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Decoding Dyslexia

A Voice for Dyslexia

Date Posted:  Friday, April 4, 2014

Submitted by Deborah Lynam

One of the first things a parent discovers as we begin the journey to learn about dyslexia and to find resources for our children is that there are two distinct worlds. The first is that of the learning disability (LD) community — dyslexia conferences, LD workshops, webinars, and research-based discussions. We read the books, the research papers, and the educational reports. We begin to understand the brain-based science that shows proper intervention can re-wire a struggling reader's brain to more effectively activate its language centers. This is the world that brings us hope and offers our children solutions.

Unfortunately, often times our children are educated in a very different world, that of public schools. It is here where we encounter many roadblocks and have to maneuver around many obstacles. Often times we have to work with intervention teams that do not understand dyslexia and therefore leave our children to languish in inappropriate interventions for years before referrals to special education were made.

It is time for public schools in the US to catch up with the current research. Good things are happening across the country in private schools and intervention clinics focused on students with learning disabilities. Research based interventions are in use, and educators are knowledgeable about what strategies work and what techniques are effective. Yet it is so sad that in spite of this research, children have to spend six hours of each day in a classroom that is not in tune to their needs. This is wasted time. This is precious time lost.

In the state of NJ, like-minded parents connected to form Decoding Dyslexia - NJ (DDNJ), a grassroots movement driven by families of dyslexic children. The mission is to raise dyslexia awareness, empower families with information and resources to support their children, and inform policy-makers about dyslexia, and the need to identify, remediate, and support students with dyslexia in New Jersey’s public school system.

This mission is one that has clearly resonated with parents across the country… the movement is growing at an astounding pace. At the beginning of the new year just a few states had parent led DD Movements. However, things have expanded and now 20 states are active!

Decoding Dyslexia members are connecting and collaborating with professionals, therapists, teachers, and policy-makers in their states. We aim to change the way things are done in schools by encouraging families to share their stories. Individual stories, when shared in unison, have power and Decoding Dyslexia is encouraging families to find their voices.

The time is ripe for families across the country to speak up about dyslexia. There is currently a bi-partisan Congressional Dyslexia Caucus in place in Washington DC. Congress will be looking to reauthorize the Elementary and Secondary Education Act (ESEA) and the Individuals with Disabilities Education Act (IDEA) in the near future and states are adapting to the new Common Core Content Standards. We need to ensure that discussions on improving literacy programs for dyslexics are included on all fronts. As parents we need to insist that this gap between research and practice is addressed!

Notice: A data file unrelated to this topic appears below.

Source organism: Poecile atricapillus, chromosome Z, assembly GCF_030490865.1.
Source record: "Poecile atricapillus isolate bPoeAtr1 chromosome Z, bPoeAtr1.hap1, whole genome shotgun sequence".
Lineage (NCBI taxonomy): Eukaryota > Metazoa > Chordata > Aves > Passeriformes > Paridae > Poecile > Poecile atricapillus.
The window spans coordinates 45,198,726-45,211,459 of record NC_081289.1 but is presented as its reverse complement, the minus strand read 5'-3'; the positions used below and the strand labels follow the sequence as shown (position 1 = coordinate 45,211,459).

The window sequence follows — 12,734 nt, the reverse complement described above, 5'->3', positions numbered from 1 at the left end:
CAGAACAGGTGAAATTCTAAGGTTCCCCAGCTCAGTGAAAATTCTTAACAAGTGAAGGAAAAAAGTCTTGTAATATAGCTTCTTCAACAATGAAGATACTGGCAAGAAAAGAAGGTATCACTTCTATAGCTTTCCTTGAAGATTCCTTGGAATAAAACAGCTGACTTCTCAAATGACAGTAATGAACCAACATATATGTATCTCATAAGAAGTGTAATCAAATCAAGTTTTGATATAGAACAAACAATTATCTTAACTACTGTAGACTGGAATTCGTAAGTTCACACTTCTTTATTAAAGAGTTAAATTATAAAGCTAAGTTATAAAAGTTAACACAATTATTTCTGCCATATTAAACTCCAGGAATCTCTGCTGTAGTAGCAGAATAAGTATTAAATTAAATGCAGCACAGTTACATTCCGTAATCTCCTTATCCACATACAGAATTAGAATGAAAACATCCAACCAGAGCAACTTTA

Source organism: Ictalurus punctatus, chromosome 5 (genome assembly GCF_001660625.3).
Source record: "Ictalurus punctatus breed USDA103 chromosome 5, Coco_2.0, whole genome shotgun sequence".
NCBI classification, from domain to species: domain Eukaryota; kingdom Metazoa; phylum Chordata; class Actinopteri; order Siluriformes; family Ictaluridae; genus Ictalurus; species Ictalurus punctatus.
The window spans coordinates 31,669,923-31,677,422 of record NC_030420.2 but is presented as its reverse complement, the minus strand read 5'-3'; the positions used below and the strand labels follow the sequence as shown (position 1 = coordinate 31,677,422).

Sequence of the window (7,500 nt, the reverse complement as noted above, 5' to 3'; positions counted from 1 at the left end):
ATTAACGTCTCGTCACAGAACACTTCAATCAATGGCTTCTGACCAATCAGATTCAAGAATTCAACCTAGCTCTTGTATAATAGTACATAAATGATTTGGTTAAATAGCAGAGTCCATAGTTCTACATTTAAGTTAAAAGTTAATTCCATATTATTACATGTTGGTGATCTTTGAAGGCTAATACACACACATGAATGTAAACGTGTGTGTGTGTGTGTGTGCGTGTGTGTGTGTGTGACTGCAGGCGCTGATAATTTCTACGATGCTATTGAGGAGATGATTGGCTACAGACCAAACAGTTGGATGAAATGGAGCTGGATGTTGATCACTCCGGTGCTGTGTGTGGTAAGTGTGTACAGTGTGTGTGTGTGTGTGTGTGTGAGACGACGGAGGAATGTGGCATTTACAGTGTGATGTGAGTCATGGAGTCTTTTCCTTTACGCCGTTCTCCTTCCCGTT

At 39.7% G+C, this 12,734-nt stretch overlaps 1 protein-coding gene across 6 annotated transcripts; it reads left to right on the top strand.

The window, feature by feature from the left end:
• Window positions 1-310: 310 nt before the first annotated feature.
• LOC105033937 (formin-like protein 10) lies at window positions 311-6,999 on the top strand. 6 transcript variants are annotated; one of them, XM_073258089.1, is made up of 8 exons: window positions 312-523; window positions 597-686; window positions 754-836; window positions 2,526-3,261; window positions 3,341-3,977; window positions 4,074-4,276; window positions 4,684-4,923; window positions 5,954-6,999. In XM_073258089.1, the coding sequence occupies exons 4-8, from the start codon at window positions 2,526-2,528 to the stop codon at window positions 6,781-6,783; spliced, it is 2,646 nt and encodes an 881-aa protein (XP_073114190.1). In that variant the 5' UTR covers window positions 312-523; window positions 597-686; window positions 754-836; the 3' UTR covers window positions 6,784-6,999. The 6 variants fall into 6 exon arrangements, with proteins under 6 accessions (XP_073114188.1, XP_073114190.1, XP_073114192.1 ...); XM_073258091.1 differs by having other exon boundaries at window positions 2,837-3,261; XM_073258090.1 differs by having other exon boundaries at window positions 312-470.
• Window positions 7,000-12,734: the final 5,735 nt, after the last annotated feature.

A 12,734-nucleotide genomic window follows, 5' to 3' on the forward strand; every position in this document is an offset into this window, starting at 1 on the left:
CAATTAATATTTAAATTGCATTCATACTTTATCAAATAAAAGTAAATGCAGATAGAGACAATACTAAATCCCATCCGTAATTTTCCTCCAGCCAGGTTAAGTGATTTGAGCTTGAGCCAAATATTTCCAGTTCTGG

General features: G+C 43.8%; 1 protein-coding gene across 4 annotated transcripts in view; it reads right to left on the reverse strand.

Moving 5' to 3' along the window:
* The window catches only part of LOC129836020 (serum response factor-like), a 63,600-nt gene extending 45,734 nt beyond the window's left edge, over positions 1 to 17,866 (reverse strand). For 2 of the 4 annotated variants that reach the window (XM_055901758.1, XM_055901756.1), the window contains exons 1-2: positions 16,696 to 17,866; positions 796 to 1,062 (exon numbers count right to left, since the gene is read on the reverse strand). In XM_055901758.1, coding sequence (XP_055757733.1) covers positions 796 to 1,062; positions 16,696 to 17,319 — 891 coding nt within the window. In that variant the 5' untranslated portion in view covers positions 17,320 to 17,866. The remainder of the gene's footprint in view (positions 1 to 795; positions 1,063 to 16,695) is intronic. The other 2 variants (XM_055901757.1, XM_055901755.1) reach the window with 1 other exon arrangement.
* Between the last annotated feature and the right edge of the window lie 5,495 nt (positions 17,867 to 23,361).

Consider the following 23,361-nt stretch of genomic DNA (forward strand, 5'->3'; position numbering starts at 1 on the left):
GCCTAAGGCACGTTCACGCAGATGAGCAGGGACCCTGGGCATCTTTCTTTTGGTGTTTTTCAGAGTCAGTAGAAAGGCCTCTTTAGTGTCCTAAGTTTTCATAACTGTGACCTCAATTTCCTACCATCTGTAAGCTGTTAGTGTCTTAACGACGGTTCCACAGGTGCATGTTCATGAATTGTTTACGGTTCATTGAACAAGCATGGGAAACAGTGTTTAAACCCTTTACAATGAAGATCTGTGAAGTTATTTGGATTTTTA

deborah lynam headshot

Deborah Lynam is a parent and member of Decoding Dyslexia – NJ

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Tags:  brain-based science Common Core Content Standards Congressional Dyslexia Caucus Decoding Dyslexia dyslexia dyslexia awareness Elementary and Secondary Education Act empower families ESEA IDEA Individuals with Disabilities Education Act intervention language center literacy policy makers public education remediate

Making Time to Create Change

Blog Type:  Learning Disabilities Date Posted:  Tuesday, October 6, 2015

By Nicole Mitsakis

"You have to do the right thing...You may never know what results come from your action. But if you do nothing, there will be no result." Mohandas K. Gandhi

The quote above explains the very personal and passionate commitment I have to establishing Decoding Dyslexia in Massachusetts (DD-MA) as a relevant and effective means to improve the school experience of students with dyslexia. The struggle for my own child’s positive outcome in a public school was a work in progress, full of frustration and stress. DD-MA is a constructive outlet that allowed me to take some action.

or me, one of the most relevant opportunities was on June 17, 2015, when I testified before the Massachusetts Education Committee to share why dyslexia legislation is so necessary (HB 463 and SB 312). DD-MA has worked with neuroscientists and legislators to initiate legislation that will guide public school policy makers to better outcomes. What I’ve learned about the legislation process is invaluable, but the most important lesson I have learned is that by taking steps and creating the opportunity for others to join in those steps towards change, Massachusetts is closer to a result that would benefit all public school students struggling with dyslexia. As a new parent in the Landmark community, I’d like to share the mission of Decoding Dyslexia MA.  

Who is DD-MA and what do they do?

Decoding Dyslexia Massachusetts  (DD-MA) is a grassroots movement to raise awareness of the research-based interventions that are effective in overcoming dyslexia and opening the doors to academic success. We aim to influence families, educators, and legislators and our motto is: Make time to create change or the time for change will never be now.  

Together, committed parents and professionals have joined us over the few short years since our beginning in 2013. I am grateful to all the parents, professionals, legislators, and dyslexia experts that I have had the privilege of meeting and learning from on this journey. The process of advocating for any child with a disability is difficult and it’s even more challenging when that disability is often not acknowledged or supported appropriately.  DD-MA allows me to direct my energy in a positive way to create better outcomes. Below is a list of a few highlights accomplished by our group: